The United States Government’s methods of combatting drug use are entirely ineffective and need to be reformed. In order to come closer to solving these problems, a massive change in policy is needed soon.
In order to see what caused the current issues with the American “War on Drugs” came from, a closer look into its creator is required. This infamous “War” can be traced all the way back to Harry Anslinger, the first commissioner of the Federal Bureau of Narcotics (Gladstone). Harry started the war on drugs by pinning the blame of narcotics on America on minorities, specifically African-Americans. He claimed that minorities used drugs more often than whites, also convincing that the problem of drugs in society was entirely the fault of minorities. By looking at why Anslinger initiated the War on Drugs, it is easy to see the ripples of unjust motivations in the United States’ current day motives in drug policy. The current large-scale attack on drug users was racially motivated! To this day, black men are arrested on drug charges at 13 times the rate of white men (Newman). This injustice must continue no longer, and reform begins with a change in policy.
Another way in which the government has been ineffective in combatting drug use is through its drug-education programs (which were created to minimize drug use). The government created several programs in order to educate teens about the dangers of drugs and deter them from using such drugs, but most of these programs have backfired. An example of a failed government drug education program is D.A.R.E. This program was created to educate children about the dangers of drug addiction and how to resist urges to use illicit drugs. However, many have grown to see how ineffective the program is. Students who complete the D.A.R.E. program have been proven to be just as likely to use addictive drugs than those who don’t. Due to its ineffectiveness, the government has cut D.A.R.E. funding from $10 million a year to under $3 million. U.S. politicians obviously did not design a potent and effective program to achieve their goals. Policymakers need to rethink their programs in order to actually encourage safe habits and discourage early addiction.
Finally, the American view on drugs has also caused prison overpopulation and massive costs to the government. Police forces currently send people to jail for minuscule drug offenses, resulting in massive overpopulation in prisons. As of 2015, 48.6% of all people incarcerated in federal prisons were in for drug offenses (Roeder). With over 1.3 million people in federal prisons, more money is needed than ever to cover the expenses of prisons. These massive costs take away valuable government money from other branches. Even though it may seem that more arrests result in safer streets and neighborhoods, that is not true. This common incorrect view is only furthered by inaccurate police and media reports of drug busts. If the monetary worth of drug busts were not inflated by media outlets, the general public has a chance to realize that maybe all these arrests aren’t as great as they seem. Without the excessive incarceration of drug users and dealers, this wouldn’t be a problem. The United States Government needs to realize incarcerating all drug users is not worth millions of tax dollars.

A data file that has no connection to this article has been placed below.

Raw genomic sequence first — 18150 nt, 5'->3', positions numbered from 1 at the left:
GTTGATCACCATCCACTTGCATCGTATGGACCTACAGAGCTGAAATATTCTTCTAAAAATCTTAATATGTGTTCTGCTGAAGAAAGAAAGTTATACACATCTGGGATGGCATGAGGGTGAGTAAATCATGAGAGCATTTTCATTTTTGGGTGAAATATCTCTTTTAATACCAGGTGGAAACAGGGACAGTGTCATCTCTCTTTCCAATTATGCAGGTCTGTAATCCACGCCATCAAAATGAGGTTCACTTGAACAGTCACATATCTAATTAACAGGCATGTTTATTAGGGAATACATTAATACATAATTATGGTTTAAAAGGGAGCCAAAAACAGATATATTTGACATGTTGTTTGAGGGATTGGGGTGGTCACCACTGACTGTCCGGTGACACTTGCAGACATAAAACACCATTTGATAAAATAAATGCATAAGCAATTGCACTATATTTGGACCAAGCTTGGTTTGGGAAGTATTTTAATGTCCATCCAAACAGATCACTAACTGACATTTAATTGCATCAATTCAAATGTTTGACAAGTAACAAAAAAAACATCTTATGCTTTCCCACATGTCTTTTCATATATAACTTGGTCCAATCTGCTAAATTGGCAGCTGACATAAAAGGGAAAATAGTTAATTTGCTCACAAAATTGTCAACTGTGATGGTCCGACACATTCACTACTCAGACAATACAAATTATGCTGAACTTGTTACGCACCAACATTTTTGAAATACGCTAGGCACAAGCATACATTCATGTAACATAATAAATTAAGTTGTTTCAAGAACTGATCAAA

In summary, the United States Government’s method of combatting drug use is entirely ineffective and requires immediate reform. The ‘War on Drugs’ is built on the racial injustice that is still reflected today. Government-issued drug education programs such as D.A.R.E. have not been effective in accomplishing their goals. Third, the United States’ views toward drugs are one of the main causes that U.S. prisons are being overpopulated. Public awareness is key to solving the crisis of drug policing today. In order to come closer to solving these problems, massive policy reform is needed soon. Let your voice be heard! Speak up and let policymakers know that a change is needed now.
Adams, Cydney. "The Man behind the Marijuana Ban for All the Wrong Reasons." CBS News. CBS Interactive, 17 Nov. 2016. Web. 19 May 2017.
Gladstone, Brooke. "The Man Who Declared War on Drugs." Audio blog post. WNYC. WNYC, 14 Apr. 2017. Web. 16 May 2017.
Hari, Johann. "The War on Drugs: Harry Anslinger and the Spectre of Racism." Le Savoir. Le Savoir, 24 Oct. 2016. Web. 19 May 2017.
Murtha, Jack. "When It Comes to Drug Busts, Journalists Often Don't Ask the Right Questions." Columbia Journalism Review. Columbia Journalism Review, 11 Feb. 2016. Web. 19 May 2017.
Newman, Tony. "10 Ways the Drug War Is Causing Massive Collateral Damage to Our Society." Alternet. AlterNet, 03 Jan. 2013. Web. 19 May 2017.
Roeder, Oliver. "Releasing Drug Offenders Won't End Mass Incarceration." FiveThirtyEight. FiveThirtyEight, 15 Mar. 2016. Web. 19 May 2017.